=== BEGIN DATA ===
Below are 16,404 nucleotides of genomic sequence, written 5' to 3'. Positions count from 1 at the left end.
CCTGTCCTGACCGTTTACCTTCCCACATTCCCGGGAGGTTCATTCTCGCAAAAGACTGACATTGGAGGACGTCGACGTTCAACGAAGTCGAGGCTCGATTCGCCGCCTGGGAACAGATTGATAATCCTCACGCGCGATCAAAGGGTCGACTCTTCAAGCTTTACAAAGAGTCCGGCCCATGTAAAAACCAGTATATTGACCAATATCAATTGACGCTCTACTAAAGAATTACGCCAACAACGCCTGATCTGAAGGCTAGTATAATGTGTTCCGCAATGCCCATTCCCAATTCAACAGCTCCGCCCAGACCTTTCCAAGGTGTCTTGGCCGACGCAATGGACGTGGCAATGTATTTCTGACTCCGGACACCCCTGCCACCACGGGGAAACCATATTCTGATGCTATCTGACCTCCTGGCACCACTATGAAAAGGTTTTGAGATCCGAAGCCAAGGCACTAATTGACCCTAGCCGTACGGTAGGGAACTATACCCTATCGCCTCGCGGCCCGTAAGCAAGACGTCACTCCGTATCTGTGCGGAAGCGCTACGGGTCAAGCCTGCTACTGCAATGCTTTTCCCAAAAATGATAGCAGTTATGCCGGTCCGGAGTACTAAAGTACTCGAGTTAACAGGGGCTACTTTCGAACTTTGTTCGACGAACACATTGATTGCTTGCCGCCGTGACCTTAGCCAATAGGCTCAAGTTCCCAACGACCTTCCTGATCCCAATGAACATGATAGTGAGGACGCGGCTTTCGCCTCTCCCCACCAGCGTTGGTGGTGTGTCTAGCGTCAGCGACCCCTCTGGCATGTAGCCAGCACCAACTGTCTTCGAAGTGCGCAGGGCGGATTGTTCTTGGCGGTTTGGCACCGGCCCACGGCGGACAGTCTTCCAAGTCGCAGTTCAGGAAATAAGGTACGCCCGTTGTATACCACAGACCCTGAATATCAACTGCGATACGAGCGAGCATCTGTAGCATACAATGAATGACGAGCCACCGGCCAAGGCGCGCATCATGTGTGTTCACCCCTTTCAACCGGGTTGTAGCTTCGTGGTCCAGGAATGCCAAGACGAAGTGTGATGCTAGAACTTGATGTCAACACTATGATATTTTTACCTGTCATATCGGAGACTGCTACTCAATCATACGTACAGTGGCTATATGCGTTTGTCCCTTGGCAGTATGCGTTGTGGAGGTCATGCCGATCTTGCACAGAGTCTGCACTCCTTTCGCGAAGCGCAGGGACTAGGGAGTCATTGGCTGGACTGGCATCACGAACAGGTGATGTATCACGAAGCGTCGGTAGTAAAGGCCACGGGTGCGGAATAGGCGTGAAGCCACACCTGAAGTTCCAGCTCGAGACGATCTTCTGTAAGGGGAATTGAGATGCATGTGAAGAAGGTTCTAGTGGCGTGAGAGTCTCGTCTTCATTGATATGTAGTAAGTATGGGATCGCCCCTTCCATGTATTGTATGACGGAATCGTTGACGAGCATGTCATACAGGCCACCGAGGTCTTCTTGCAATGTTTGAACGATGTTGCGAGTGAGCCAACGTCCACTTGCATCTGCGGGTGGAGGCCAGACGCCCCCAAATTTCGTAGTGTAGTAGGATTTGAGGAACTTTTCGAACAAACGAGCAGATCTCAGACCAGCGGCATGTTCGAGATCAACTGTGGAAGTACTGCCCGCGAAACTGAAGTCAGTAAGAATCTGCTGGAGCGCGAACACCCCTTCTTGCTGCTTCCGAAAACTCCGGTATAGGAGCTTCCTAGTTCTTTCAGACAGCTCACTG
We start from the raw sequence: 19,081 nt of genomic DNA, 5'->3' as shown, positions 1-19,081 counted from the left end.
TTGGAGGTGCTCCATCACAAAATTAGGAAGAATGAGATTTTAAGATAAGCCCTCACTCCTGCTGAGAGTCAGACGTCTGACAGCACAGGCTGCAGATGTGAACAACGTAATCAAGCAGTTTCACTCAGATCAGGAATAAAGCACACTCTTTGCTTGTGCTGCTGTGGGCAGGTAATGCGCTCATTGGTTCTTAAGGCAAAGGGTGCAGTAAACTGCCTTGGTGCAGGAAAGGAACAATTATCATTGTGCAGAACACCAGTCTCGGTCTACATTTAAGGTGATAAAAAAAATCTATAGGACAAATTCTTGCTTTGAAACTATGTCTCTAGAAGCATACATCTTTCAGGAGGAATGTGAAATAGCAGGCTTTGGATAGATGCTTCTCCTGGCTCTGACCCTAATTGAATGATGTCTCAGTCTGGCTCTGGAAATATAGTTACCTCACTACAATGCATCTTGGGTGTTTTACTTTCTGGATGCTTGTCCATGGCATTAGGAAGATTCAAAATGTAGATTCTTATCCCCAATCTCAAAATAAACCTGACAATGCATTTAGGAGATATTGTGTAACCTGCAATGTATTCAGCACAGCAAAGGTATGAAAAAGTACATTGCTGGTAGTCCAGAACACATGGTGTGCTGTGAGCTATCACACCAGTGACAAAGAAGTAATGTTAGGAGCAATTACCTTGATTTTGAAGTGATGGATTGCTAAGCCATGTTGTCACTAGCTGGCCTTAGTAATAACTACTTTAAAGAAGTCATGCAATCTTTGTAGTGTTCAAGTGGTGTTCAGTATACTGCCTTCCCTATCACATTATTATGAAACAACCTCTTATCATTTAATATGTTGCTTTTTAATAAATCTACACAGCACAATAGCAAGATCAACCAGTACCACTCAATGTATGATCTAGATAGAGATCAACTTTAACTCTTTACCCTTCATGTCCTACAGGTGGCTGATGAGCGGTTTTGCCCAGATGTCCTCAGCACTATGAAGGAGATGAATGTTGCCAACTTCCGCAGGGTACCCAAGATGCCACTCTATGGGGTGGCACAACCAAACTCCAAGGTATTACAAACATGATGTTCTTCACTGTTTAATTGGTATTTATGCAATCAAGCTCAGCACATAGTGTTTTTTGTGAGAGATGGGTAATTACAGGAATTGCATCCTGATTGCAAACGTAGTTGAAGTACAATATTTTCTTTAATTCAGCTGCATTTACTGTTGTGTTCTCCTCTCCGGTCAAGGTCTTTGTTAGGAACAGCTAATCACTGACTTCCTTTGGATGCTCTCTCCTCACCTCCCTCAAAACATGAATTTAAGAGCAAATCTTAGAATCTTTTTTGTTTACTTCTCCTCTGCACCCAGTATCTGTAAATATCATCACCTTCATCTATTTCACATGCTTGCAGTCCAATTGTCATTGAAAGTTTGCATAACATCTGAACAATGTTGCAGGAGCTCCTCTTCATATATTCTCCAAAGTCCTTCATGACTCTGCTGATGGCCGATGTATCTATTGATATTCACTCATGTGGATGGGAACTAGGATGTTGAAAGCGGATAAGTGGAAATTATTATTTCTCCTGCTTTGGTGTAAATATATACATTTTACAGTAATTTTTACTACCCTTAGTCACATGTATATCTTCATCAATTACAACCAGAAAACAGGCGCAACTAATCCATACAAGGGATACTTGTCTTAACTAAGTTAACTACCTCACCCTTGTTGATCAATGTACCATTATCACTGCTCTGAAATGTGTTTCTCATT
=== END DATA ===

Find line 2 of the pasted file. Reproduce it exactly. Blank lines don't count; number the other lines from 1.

CCTGTCCTGACCGTTTACCTTCCCACATTCCCGGGAGGTTCATTCTCGCAAAAGACTGACATTGGAGGACGTCGACGTTCAACGAAGTCGAGGCTCGATTCGCCGCCTGGGAACAGATTGATAATCCTCACGCGCGATCAAAGGGTCGACTCTTCAAGCTTTACAAAGAGTCCGGCCCATGTAAAAACCAGTATATTGACCAATATCAATTGACGCTCTACTAAAGAATTACGCCAACAACGCCTGATCTGAAGGCTAGTATAATGTGTTCCGCAATGCCCATTCCCAATTCAACAGCTCCGCCCAGACCTTTCCAAGGTGTCTTGGCCGACGCAATGGACGTGGCAATGTATTTCTGACTCCGGACACCCCTGCCACCACGGGGAAACCATATTCTGATGCTATCTGACCTCCTGGCACCACTATGAAAAGGTTTTGAGATCCGAAGCCAAGGCACTAATTGACCCTAGCCGTACGGTAGGGAACTATACCCTATCGCCTCGCGGCCCGTAAGCAAGACGTCACTCCGTATCTGTGCGGAAGCGCTACGGGTCAAGCCTGCTACTGCAATGCTTTTCCCAAAAATGATAGCAGTTATGCCGGTCCGGAGTACTAAAGTACTCGAGTTAACAGGGGCTACTTTCGAACTTTGTTCGACGAACACATTGATTGCTTGCCGCCGTGACCTTAGCCAATAGGCTCAAGTTCCCAACGACCTTCCTGATCCCAATGAACATGATAGTGAGGACGCGGCTTTCGCCTCTCCCCACCAGCGTTGGTGGTGTGTCTAGCGTCAGCGACCCCTCTGGCATGTAGCCAGCACCAACTGTCTTCGAAGTGCGCAGGGCGGATTGTTCTTGGCGGTTTGGCACCGGCCCACGGCGGACAGTCTTCCAAGTCGCAGTTCAGGAAATAAGGTACGCCCGTTGTATACCACAGACCCTGAATATCAACTGCGATACGAGCGAGCATCTGTAGCATACAATGAATGACGAGCCACCGGCCAAGGCGCGCATCATGTGTGTTCACCCCTTTCAACCGGGTTGTAGCTTCGTGGTCCAGGAATGCCAAGACGAAGTGTGATGCTAGAACTTGATGTCAACACTATGATATTTTTACCTGTCATATCGGAGACTGCTACTCAATCATACGTACAGTGGCTATATGCGTTTGTCCCTTGGCAGTATGCGTTGTGGAGGTCATGCCGATCTTGCACAGAGTCTGCACTCCTTTCGCGAAGCGCAGGGACTAGGGAGTCATTGGCTGGACTGGCATCACGAACAGGTGATGTATCACGAAGCGTCGGTAGTAAAGGCCACGGGTGCGGAATAGGCGTGAAGCCACACCTGAAGTTCCAGCTCGAGACGATCTTCTGTAAGGGGAATTGAGATGCATGTGAAGAAGGTTCTAGTGGCGTGAGAGTCTCGTCTTCATTGATATGTAGTAAGTATGGGATCGCCCCTTCCATGTATTGTATGACGGAATCGTTGACGAGCATGTCATACAGGCCACCGAGGTCTTCTTGCAATGTTTGAACGATGTTGCGAGTGAGCCAACGTCCACTTGCATCTGCGGGTGGAGGCCAGACGCCCCCAAATTTCGTAGTGTAGTAGGATTTGAGGAACTTTTCGAACAAACGAGCAGATCTCAGACCAGCGGCATGTTCGAGATCAACTGTGGAAGTACTGCCCGCGAAACTGAAGTCAGTAAGAATCTGCTGGAGCGCGAACACCCCTTCTTGCTGCTTCCGAAAACTCCGGTATAGGAGCTTCCTAGTTCTTTCAGACAGCTCACTG